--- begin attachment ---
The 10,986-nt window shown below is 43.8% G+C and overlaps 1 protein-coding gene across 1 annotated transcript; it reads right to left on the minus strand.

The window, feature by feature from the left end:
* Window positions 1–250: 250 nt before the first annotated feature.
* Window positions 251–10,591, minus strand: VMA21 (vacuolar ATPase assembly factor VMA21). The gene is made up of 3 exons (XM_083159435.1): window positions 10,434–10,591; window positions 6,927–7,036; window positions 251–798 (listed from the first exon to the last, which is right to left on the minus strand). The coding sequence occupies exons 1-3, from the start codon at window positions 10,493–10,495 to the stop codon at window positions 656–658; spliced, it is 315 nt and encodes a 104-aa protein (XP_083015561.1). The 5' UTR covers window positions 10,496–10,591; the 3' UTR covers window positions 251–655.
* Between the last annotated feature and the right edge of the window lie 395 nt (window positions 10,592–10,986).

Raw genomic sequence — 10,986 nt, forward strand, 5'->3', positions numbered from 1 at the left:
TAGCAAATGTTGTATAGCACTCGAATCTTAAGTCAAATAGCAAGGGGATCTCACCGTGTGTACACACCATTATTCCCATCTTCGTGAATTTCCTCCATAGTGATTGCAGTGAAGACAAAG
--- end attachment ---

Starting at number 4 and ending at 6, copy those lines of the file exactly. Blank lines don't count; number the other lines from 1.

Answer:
* Window positions 251–10,591, minus strand: VMA21 (vacuolar ATPase assembly factor VMA21). The gene is made up of 3 exons (XM_083159435.1): window positions 10,434–10,591; window positions 6,927–7,036; window positions 251–798 (listed from the first exon to the last, which is right to left on the minus strand). The coding sequence occupies exons 1-3, from the start codon at window positions 10,493–10,495 to the stop codon at window positions 656–658; spliced, it is 315 nt and encodes a 104-aa protein (XP_083015561.1). The 5' UTR covers window positions 10,496–10,591; the 3' UTR covers window positions 251–655.
* Between the last annotated feature and the right edge of the window lie 395 nt (window positions 10,592–10,986).

Raw genomic sequence — 10,986 nt, forward strand, 5'->3', positions numbered from 1 at the left: